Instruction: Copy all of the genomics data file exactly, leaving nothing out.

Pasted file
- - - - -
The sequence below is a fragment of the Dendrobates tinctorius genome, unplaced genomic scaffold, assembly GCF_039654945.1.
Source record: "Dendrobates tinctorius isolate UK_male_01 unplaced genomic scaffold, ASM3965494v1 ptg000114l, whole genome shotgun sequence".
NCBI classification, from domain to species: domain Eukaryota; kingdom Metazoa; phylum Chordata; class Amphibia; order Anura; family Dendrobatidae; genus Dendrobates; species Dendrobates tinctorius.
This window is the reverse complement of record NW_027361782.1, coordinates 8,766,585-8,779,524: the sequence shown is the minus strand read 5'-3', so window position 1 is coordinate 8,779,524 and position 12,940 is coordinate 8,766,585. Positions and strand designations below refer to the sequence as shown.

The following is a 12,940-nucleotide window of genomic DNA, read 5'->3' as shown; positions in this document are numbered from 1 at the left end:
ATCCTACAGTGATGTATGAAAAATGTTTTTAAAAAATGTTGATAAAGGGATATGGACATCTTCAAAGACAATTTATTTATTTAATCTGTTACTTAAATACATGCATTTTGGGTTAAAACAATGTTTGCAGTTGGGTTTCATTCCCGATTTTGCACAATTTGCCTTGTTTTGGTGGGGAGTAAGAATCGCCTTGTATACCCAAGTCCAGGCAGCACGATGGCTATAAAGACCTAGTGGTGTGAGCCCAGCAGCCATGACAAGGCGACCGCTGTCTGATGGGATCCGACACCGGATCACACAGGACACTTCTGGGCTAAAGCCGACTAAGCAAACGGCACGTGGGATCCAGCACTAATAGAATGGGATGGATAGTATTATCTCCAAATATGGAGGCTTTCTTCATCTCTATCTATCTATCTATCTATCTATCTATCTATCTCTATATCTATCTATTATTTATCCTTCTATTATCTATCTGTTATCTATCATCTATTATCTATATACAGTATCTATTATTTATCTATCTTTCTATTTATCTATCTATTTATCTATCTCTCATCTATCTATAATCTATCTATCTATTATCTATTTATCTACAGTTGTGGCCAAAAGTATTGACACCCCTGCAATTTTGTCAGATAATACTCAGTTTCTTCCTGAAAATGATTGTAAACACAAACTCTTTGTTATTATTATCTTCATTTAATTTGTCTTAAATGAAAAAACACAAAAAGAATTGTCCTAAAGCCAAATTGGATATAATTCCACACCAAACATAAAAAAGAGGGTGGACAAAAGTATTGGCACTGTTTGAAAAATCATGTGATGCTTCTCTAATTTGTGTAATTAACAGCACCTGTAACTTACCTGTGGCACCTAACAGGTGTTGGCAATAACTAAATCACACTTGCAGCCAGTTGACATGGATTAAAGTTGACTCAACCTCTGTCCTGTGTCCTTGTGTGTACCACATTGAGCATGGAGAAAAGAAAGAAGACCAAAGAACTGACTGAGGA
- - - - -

The sequence below is a fragment of the Dendrobates tinctorius genome, unplaced genomic scaffold, assembly GCF_039654945.1.
Source record: "Dendrobates tinctorius isolate UK_male_01 unplaced genomic scaffold, ASM3965494v1 ptg000114l, whole genome shotgun sequence".
NCBI classification, from domain to species: domain Eukaryota; kingdom Metazoa; phylum Chordata; class Amphibia; order Anura; family Dendrobatidae; genus Dendrobates; species Dendrobates tinctorius.
This window is the reverse complement of record NW_027361782.1, coordinates 8,766,585-8,779,524: the sequence shown is the minus strand read 5'-3', so window position 1 is coordinate 8,779,524 and position 12,940 is coordinate 8,766,585. Positions and strand designations below refer to the sequence as shown.

The following is a 12,940-nucleotide window of genomic DNA, read 5'->3' as shown; positions in this document are numbered from 1 at the left end:
ATCCTACAGTGATGTATGAAAAATGTTTTTAAAAAATGTTGATAAAGGGATATGGACATCTTCAAAGACAATTTATTTATTTAATCTGTTACTTAAATACATGCATTTTGGGTTAAAACAATGTTTGCAGTTGGGTTTCATTCCCGATTTTGCACAATTTGCCTTGTTTTGGTGGGGAGTAAGAATCGCCTTGTATACCCAAGTCCAGGCAGCACGATGGCTATAAAGACCTAGTGGTGTGAGCCCAGCAGCCATGACAAGGCGACCGCTGTCTGATGGGATCCGACACCGGATCACACAGGACACTTCTGGGCTAAAGCCGACTAAGCAAACGGCACGTGGGATCCAGCACTAATAGAATGGGATGGATAGTATTATCTCCAAATATGGAGGCTTTCTTCATCTCTATCTATCTATCTATCTATCTATCTATCTATCTCTATATCTATCTATTATTTATCCTTCTATTATCTATCTGTTATCTATCATCTATTATCTATATACAGTATCTATTATTTATCTATCTTTCTATTTATCTATCTATTTATCTATCTCTCATCTATCTATAATCTATCTATCTATTATCTATTTATCTACAGTTGTGGCCAAAAGTATTGACACCCCTGCAATTTTGTCAGATAATACTCAGTTTCTTCCTGAAAATGATTGTAAACACAAACTCTTTGTTATTATTATCTTCATTTAATTTGTCTTAAATGAAAAAACACAAAAAGAATTGTCCTAAAGCCAAATTGGATATAATTCCACACCAAACATAAAAAAGAGGGTGGACAAAAGTATTGGCACTGTTTGAAAAATCATGTGATGCTTCTCTAATTTGTGTAATTAACAGCACCTGTAACTTACCTGTGGCACCTAACAGGTGTTGGCAATAACTAAATCACACTTGCAGCCAGTTGACATGGATTAAAGTTGACTCAACCTCTGTCCTGTGTCCTTGTGTGTACCACATTGAGCATGGAGAAAAGAAAGAAGACCAAAGAACTGACTGAGGA